Navigating the Shadows: The Alarming Extortion underbelly of Grindr

In an age in which digital connections between men have become a foundation of the queer community, dating apps like Grindr have become essential tools of meeting and connection. But beneath the superficial digital dancing lurks a dark reality: one experienced by anyone unlucky enough to find it out. Gizmodo’s use of a carefully constructed Freedom of Information Act (FOIA) request tells a story of blackmail and extortion.

The Digital Playground Turns Dark

The Weight of a Single TAP

‘I’m one tap away from posting your nudes to everyone’ is the kind of thing that might make your hair stand on end. Investigations have pointed to a pattern of users being blackmailed to send their personal details and intimate photos to friends, family and the broader public, with the stipulation that this won’t happen if they pay, or otherwise acquiesce to their blackmailer’s demands. It’s a grim and effective use of one tap as a baton to beat the notion of privacy and peace of mind out of its victims.

A Closer Look at the Complaints

What the FTC complaints make abundantly clear is the sheer breadth and danger of the problem, with ‘sextortionists’ blackmailing victims to transfer money in the form of gift cards – leaving them fearful, angry and humiliated. One user wrote: ‘[They] started to tell me they’re going to send my photos to my contacts and tell everyone about my dirty fantasies that we’ve been talking about … sending me these random names of people they’re going to tell … She continued saying that she’s going to go on my social media account and tell those people … not only my social media accounts, but my school, my family, and my job. They’re also going to call me a pervert … pedophile … a thirteen-year-old, a transvestite, a swinger … that I’m a whore … Just trying to scare me into giving them a gift card.’ One user claimed that the extortionist promised to send the incriminating photos only to his mother, but threatened to keep writing about him on sites such as – going through a real-world list of databases and social networks to lend realism and fear to the threat.

Crafting a Safe Harbor

These alarming cases prompted Grindr to share a strong statement explaining that it takes steps to protect its community and has internal moderators and machine learning techniques to detect and remove bad actors, including users engaged in blackmail, scamming and other policy violations. As such, the battle for authenticity and safety is being continually waged on behalf of Grindr users.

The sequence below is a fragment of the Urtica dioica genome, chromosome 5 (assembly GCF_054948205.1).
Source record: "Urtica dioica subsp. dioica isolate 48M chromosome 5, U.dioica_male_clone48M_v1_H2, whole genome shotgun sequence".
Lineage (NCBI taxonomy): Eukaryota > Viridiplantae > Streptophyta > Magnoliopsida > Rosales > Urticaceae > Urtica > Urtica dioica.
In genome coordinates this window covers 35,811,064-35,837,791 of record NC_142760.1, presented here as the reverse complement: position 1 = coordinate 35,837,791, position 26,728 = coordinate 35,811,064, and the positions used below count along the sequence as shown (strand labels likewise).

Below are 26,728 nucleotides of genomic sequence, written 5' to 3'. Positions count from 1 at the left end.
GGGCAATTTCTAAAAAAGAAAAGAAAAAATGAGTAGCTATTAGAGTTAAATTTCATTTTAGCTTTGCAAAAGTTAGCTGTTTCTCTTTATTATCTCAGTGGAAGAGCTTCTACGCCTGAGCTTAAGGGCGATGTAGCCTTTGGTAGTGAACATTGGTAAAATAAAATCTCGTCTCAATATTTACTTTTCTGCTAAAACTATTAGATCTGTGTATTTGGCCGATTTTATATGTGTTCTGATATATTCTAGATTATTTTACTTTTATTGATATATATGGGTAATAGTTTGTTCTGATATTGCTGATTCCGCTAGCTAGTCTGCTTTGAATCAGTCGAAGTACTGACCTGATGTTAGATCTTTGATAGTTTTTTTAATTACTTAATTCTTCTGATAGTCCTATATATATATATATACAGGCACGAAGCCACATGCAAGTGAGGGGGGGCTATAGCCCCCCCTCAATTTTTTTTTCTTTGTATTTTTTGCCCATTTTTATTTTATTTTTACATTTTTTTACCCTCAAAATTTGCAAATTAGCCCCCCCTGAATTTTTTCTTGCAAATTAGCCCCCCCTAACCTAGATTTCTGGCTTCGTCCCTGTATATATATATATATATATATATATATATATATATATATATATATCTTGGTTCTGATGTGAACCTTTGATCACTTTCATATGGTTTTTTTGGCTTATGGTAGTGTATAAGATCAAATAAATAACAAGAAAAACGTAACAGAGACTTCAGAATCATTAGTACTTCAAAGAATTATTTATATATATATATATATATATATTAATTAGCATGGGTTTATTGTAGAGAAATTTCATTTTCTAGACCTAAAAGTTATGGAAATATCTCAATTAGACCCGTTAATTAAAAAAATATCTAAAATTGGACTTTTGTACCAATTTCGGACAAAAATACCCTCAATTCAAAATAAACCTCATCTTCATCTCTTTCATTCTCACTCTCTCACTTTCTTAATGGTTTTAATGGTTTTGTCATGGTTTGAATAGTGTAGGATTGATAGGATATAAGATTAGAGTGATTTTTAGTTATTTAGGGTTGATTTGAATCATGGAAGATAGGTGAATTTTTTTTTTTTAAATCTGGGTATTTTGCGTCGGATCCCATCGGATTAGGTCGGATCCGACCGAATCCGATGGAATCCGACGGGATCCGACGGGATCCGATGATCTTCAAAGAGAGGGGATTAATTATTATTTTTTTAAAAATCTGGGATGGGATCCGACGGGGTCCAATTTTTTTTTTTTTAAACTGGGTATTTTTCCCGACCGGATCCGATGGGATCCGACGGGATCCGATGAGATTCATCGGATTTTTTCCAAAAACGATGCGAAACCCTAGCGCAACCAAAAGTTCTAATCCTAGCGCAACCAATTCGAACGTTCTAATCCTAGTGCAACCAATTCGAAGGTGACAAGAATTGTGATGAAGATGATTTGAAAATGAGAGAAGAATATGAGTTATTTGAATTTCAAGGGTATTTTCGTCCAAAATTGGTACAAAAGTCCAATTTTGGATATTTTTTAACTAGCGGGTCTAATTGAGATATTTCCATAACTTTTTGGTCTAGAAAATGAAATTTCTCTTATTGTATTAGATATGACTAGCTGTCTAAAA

Beyond the Panic Button: Strategies for Protection

Mastering Digital Footprint Awareness

Given all the traumatic accounts of the long-lasting effects of these encounters, one lesson would be to consider one’s digital footprint or the carelessness with which one takes and distributes intimate photographs or private information, and the little thought one gives to the potential consequences. Awareness and education about privacy settings, the risks of sharing intimate or potentially embarrassing information, and the protections users have in law in the case of blackmail and extortion are all potential steps in empowering users against threats.

The Role of Community Vigilance

Community vigilance can help strengthen the walls against extortion. We need for users and platforms alike to be in a position where suspicious behaviour is reported and responded to. Grindr is encouraged to continue improving its detection and response mechanisms so that users are supported in reporting incidents without the fear of being outed or reported back.

A Collective Call to Action

Understanding the TAP

Zooming in on tap also, and seeing it in the context of Grindr, this simple interaction is loaded with meaning: it could prompt reciprocal communication; it could be an acknowledgment of potential; or, in this darker scenario, it might serve as a harbinger of assault. Thinking about the move from tap as a mundane gesture towards it being used as a form of extortion shows the interplay between technology and our behaviours. Negotiating what is and what is not acceptable in digital spaces is a common challenge shared between us, and ensuring that a tap is always communication and never coercion is the task at hand.

We have work to do to harness the full potential of this new world, to live within its shadows as well as its sunlight – to ensure sites such as Grindr foster connection, not fear.

Jun 14, 2024
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